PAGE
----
Fractal Dimension Index o índice de dimensión fractal. El Fractal Dimension Index (o índice de dimensión fractal) se basa en la idea de que los mercados financieros son parte de un proceso natural y no mecánico, y por tanto son caóticos.

Es por eso por lo que deben usarse herramientas no lineales para predecir la dinámica de los mercados, y aquí es donde entra la geometría fractal. Todos los sistemas caóticos tienen una medida cuantitativa que se conoce como “dimensión fractal”. La dimensión fractal describe cómo el objeto ocupa su lugar en el espacio. Un fractal es un objeto en el que sus partes individuales son similares al conjunto. Por eso, los fractales mantienen sus dimensiones independientemente de la escala que se utilice. What the History of Math Can Teach Us About the Future of AI. Mathematicians Measure Infinities, and Find They're Equal. El genio babilonio que se adelantó a Pitágoras 1.000 años y creó las tablas de trigonometría más precisas del mundo - BBC Mundo.

The Tao of Tau - Scientific American Blog Network. “It is lamentable that there’s no famous dessert named ‘tau,’” Michael Hartl told me recently at a sunny, stylish café in Venice, California.

He reluctantly admitted that pi, the constant approximately equal to 3.14, has this one advantage over tau, a number he introduced to replace it. Pastry puns aside, Hartl has achieved minor internet fame for arguing that tau is superior to its vastly better known cousin. In his popular 2010 “Tau Manifesto,” inspired by Bob Palais’ 2001 essay “Pi Is Wrong,” Hartl posits that pi, the ratio of a circle’s circumference to its diameter, creates unnecessary complications in many formulas. A more appropriate number to work with when it comes to circles would be 2pi, or about 6.28. The Most Mathematically Perfect Day of the Year - Scientific American Blog Network. Whether you write it 6/28 or 28/6, today is a perfect day.

A perfect number is a number that is the sum of its factors besides itself, and 6 (1+2+3) and 28 (1+2+4+7+14) are the first two perfect numbers. Hence, June 28 is a perfect day. Perfect numbers are few and far between, so don't hold out for a celebration in which the year is perfect as well. The last time that happened was in 496, and the next time is over 6,000 years away, in 8128. Mathematical date enthusiasts will note that today is also Tau Day, if you didn’t get enough circle constant celebration in March. If you’d prefer to keep the celebration mathematical, you could of course go looking for the next perfect number. En el Día de Pi, 10 curiosidades sobre el número irracional. El matemático griego Arquímedes fue uno de los primeros en aproximar su valor.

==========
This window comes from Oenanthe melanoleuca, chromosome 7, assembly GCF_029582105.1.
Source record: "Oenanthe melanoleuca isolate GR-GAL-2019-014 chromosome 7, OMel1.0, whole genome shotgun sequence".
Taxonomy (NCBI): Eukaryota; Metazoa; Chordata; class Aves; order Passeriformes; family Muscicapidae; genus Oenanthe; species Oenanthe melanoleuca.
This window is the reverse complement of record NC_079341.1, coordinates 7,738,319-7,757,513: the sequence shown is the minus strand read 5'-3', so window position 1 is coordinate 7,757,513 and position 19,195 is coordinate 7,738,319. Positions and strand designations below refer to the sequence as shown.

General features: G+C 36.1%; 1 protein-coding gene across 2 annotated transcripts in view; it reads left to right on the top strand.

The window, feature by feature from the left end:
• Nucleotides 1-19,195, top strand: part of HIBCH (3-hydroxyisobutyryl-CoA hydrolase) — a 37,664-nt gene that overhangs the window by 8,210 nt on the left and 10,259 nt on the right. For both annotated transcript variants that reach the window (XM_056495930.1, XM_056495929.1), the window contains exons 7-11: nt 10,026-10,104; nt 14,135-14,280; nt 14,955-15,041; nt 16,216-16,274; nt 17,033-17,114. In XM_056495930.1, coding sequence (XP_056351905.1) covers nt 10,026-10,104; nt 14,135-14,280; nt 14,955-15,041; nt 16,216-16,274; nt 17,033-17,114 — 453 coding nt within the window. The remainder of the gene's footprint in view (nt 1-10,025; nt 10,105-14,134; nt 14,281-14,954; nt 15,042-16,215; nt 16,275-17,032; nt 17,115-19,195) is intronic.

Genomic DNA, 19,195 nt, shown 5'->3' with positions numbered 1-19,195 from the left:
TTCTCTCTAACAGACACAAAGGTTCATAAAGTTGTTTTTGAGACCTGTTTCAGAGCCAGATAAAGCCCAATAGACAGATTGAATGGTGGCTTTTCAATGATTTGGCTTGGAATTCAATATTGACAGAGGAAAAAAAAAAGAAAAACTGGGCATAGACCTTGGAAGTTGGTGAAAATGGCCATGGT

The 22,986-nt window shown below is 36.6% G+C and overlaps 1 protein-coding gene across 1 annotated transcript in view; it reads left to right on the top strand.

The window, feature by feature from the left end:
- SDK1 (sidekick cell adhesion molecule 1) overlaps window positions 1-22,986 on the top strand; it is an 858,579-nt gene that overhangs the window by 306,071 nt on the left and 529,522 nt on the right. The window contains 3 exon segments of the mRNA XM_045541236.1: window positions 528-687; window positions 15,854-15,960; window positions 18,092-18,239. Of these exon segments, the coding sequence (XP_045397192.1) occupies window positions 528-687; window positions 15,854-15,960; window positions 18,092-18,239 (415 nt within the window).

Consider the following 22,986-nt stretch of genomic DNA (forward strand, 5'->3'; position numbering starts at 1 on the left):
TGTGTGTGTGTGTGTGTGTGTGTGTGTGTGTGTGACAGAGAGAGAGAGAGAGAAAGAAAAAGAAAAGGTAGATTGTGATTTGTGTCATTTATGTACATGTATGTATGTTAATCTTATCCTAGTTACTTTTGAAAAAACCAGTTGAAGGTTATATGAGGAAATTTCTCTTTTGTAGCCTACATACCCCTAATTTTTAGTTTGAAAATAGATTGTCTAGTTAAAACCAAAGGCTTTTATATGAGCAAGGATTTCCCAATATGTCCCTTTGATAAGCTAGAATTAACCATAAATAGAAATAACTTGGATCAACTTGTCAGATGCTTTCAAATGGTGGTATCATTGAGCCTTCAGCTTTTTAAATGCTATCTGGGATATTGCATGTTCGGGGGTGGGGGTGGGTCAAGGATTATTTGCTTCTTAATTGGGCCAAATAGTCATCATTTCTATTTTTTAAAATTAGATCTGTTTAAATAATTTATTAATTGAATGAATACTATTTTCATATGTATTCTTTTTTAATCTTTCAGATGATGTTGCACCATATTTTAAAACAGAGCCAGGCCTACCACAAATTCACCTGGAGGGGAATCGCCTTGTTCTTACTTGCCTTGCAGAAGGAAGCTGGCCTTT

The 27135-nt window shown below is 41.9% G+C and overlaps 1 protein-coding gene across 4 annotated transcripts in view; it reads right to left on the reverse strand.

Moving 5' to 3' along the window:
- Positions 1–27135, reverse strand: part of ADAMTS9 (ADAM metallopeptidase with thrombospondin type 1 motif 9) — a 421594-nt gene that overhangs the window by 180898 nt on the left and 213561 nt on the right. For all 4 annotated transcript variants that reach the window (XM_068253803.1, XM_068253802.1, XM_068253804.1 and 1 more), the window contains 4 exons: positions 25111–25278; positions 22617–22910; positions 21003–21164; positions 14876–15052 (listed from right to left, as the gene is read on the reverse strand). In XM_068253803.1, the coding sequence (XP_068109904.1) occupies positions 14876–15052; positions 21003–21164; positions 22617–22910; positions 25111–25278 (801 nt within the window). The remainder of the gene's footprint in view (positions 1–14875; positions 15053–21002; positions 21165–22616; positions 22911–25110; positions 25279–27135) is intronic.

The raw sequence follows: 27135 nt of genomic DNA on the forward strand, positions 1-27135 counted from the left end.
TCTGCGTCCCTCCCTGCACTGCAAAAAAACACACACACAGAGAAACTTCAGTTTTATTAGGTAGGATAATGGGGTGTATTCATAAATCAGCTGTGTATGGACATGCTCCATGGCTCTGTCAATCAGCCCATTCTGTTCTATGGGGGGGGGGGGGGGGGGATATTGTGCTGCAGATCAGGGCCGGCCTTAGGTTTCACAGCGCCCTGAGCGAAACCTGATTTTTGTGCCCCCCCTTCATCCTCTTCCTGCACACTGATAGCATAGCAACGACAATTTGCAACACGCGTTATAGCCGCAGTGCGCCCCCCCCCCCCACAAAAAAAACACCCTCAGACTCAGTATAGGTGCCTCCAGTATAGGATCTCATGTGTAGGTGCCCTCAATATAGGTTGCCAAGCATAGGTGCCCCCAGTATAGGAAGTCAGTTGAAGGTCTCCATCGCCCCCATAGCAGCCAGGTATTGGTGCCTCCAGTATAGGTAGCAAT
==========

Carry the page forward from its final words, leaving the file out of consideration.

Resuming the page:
Para aquellos que deseen conocer cuánto mide, solo deberán calcular el perímetro de una circunferencia y dividirlo por su diámetro. Discovery of classic pi formula a ‘cunning piece of magic’ : NewsCenter. While most people associate the mathematical constant π (pi) with arcs and circles, mathematicians are accustomed to seeing it in a variety of fields.

But two University scientists were still surprised to find it lurking in a quantum mechanics formula for the energy states of the hydrogen atom. “We didn’t just find pi,” said Tamar Friedmann, a visiting assistant professor of mathematics and a research associate of high energy physics, and co-author of a paper published this week in the Journal of Mathematical Physics. “We found the classic seventeenth century Wallis formula for pi, making us the first to derive it from physics, in general, and quantum mechanics, in particular.” The Wallis formula—developed by British mathematician John Wallis in his book Arithmetica Infinitorum—defines π as the product of an infinite string of ratios made up of integers.

Friedmann did not set out to look for π nor for the Wallis formula. Which can be reduced to the classic Wallis formula. Einstein notation - Wikipedia. Pi Day · Celebrate Mathematics on March 14th. Levi-Civita symbol. Ricci calculus. Mathematical Beauty: A Q&A with Fields Medalist Michael Atiyah. Despite Michael Atiyah’s many accolades — he is a winner of both the Fields and the Abel prizes for mathematics; a past president of the Royal Society of London, the oldest scientific society in the world (and a past president of the Royal Society of Edinburgh); a former master of Trinity College, Cambridge; a knight and a member of the royal Order of Merit; and essentially Britain’s mathematical pope — he is nonetheless perhaps most aptly described as a matchmaker.

He has an intuition for arranging just the right intellectual liaisons, oftentimes involving himself and his own ideas, and over the course of his half-century-plus career he has bridged the gap between apparently disparate ideas within the field of mathematics, and between mathematics and physics. Penrose had been trying to develop his “twistor” theory, a path toward quantum gravity that’s been in the works for nearly 50 years. “I thought, ‘Oh, my God,’” Penrose said. Los misteriosos ‘círculos de hadas’ confirman las teorías de Alan Turing. Un grupo de investigadores ha descubierto en el desierto occidental de Australia unos misteriosos claros entre la vegetación.

Math Mystery: Shinichi Mochizuki and the Impenetrable Proof. Sometime on the morning of August 30 2012, Shinichi Mochizuki quietly posted four papers on his website.

The papers were huge—more than 500 pages in all—packed densely with symbols, and the culmination of more than a decade of solitary work. They also had the potential to be an academic bombshell. The Golden Ratio: Design's Biggest Myth. In the world of art, architecture, and design, the golden ratio has earned a tremendous reputation.

Greats like Le Corbusier and Salvador Dalí have used the number in their work. The Parthenon, the Pyramids at Giza, the paintings of Michelangelo, the Mona Lisa, even the Apple logo are all said to incorporate it. It's bullshit.